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Samples in periodicals archive:
15, 2011 /PRNewswire/ -- In recognition of American Heart Month, the American College of Cardiology (ACC) today released CardioSmart "Survival Guides" for five of the most common heart problems: coronary artery disease, heart failure, arrhythmia, hypertension and heart attack.
The hospitals performed angioplasty and inserted stents for the emergency patients, and for others prescribed recommended drugs to reduce deaths and complications, according to the research published last week in the Journal of the American College of Cardiology.
While there's no question that women with diabetes should take a daily, low-dose aspirin, a study presented at the American College of Cardiology meeting and published in the New England Journal of Medicine in March found that low-dose aspirin did not appear to prevent first heart attacks in healthy women ages 45 to 65, although it did significantly reduce their risk of ischemic stroke.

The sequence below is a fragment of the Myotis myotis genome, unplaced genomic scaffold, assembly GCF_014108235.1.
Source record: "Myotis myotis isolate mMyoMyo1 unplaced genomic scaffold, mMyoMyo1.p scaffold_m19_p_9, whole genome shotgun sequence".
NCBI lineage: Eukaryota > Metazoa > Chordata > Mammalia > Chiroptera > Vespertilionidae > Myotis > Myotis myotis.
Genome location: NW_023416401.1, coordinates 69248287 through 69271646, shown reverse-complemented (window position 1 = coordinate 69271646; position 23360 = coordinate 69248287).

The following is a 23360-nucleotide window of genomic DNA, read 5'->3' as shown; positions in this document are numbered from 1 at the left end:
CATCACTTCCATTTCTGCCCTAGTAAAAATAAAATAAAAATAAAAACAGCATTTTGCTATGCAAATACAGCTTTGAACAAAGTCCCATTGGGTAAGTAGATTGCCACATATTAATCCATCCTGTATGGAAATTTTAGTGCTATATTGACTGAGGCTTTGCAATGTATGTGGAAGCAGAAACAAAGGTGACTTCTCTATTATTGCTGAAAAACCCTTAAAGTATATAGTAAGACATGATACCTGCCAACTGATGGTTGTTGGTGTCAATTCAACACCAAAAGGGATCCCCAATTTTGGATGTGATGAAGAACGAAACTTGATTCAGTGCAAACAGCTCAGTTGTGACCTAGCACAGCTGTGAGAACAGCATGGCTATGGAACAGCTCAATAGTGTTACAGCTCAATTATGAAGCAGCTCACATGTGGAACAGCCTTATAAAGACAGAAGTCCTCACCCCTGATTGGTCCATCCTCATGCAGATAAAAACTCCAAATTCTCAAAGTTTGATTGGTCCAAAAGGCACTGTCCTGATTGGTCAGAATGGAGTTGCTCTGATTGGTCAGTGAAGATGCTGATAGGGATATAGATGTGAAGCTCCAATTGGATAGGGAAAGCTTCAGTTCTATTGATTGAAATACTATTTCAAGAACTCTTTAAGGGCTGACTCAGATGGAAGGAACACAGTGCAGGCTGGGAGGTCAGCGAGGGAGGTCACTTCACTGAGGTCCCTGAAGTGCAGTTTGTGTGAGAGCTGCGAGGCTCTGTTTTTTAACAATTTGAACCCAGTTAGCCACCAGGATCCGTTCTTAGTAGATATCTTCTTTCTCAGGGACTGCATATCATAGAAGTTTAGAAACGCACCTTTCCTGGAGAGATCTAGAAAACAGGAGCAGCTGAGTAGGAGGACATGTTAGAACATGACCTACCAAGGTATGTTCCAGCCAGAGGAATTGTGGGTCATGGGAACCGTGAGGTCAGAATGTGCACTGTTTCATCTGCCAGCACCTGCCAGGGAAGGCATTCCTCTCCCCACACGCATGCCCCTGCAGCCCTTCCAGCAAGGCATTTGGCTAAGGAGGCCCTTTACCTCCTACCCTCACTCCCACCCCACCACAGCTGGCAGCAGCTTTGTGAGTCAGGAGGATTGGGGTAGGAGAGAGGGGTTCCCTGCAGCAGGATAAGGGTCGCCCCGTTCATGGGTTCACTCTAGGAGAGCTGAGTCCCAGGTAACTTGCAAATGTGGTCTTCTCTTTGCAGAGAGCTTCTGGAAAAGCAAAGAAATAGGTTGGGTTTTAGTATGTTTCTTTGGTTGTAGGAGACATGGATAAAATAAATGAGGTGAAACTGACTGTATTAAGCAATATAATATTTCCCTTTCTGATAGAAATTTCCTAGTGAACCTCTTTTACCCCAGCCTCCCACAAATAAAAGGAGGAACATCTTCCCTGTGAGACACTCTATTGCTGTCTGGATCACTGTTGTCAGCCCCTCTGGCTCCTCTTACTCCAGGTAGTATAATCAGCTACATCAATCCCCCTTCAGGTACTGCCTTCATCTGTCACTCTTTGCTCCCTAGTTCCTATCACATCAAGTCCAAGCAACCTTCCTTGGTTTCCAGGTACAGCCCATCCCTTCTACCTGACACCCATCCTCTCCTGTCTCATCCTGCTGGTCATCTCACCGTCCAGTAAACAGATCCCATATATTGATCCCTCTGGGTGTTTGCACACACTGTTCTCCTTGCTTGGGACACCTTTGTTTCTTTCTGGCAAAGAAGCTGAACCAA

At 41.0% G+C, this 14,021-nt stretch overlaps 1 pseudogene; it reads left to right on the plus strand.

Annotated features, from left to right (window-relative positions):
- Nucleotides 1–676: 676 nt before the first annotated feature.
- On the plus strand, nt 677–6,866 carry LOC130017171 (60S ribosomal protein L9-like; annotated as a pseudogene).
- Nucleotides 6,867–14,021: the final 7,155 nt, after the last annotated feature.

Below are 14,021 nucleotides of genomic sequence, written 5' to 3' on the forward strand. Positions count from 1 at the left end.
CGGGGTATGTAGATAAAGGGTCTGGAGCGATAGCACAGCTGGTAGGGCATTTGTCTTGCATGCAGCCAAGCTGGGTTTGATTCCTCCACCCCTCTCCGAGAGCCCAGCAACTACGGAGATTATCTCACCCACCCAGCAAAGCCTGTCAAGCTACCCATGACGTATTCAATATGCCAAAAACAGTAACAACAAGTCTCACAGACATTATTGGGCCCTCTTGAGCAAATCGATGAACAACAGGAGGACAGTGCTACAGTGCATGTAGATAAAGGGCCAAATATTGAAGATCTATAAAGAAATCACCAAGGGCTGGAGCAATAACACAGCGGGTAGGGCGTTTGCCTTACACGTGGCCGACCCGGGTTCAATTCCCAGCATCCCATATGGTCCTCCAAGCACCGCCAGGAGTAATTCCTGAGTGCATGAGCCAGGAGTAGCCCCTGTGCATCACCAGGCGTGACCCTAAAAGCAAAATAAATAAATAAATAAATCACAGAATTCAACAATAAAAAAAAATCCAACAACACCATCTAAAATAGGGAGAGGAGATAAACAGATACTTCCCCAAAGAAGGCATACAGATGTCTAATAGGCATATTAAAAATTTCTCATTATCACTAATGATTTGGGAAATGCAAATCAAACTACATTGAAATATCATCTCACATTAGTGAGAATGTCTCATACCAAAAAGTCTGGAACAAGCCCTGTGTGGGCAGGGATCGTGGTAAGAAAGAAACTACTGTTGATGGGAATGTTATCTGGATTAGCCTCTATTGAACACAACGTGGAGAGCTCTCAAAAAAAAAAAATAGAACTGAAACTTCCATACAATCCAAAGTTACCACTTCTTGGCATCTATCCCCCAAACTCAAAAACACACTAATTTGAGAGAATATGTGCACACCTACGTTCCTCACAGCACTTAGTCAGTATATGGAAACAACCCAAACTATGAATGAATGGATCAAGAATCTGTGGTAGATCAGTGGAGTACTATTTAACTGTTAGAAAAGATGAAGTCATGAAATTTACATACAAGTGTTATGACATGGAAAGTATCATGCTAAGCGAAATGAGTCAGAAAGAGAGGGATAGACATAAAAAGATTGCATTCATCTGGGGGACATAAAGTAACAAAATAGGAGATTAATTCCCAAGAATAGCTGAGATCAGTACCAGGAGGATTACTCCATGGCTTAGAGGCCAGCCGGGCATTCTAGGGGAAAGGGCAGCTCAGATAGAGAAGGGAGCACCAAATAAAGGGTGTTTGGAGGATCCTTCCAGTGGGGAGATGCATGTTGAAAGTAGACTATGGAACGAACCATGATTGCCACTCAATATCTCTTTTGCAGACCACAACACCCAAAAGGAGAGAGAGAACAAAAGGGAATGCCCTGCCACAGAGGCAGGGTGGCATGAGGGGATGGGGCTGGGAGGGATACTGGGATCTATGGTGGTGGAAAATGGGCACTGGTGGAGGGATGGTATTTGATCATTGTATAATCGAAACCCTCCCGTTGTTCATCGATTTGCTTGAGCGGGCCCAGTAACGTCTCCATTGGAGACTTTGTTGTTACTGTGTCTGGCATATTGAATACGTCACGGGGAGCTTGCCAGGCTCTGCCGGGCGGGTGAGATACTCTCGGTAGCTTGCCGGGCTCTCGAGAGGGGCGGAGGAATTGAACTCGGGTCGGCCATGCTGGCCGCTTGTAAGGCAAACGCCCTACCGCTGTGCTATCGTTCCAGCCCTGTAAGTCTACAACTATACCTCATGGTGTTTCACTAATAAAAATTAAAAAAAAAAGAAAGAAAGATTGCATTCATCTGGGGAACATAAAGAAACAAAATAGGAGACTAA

Registry created by American College of Cardiology Foundation and Heart Rhythm Society supports decision making and performance assessment about ICDs by cardiac hospitals, clinicians and patients
A Public Health Alert from the American College of Cardiology
MINNEAPOLIS -- Results of a clinical study published in the February 13, 2007, edition of the Journal of American College of Cardiology (JACC), show that hospitalized heart failure patients receiving a unique and simplified form of ultrafiltration therapy (Aquapheresis[TM]) as part of their care lost more weight, experienced greater net fluid loss, and had fewer rehospitalizations than patients treated primarily with intravenous diuretics.
The American College of Cardiology (ACC), a 33,000-member nonprofit professional medical society and teaching institution, is the leading organization dedicated to being an advocate for quality cardiovascular care -- through education, research promotion, development and application of standards and guidelines -- and to influencing health care policy.
About New Jersey Chapter of American College of Cardiology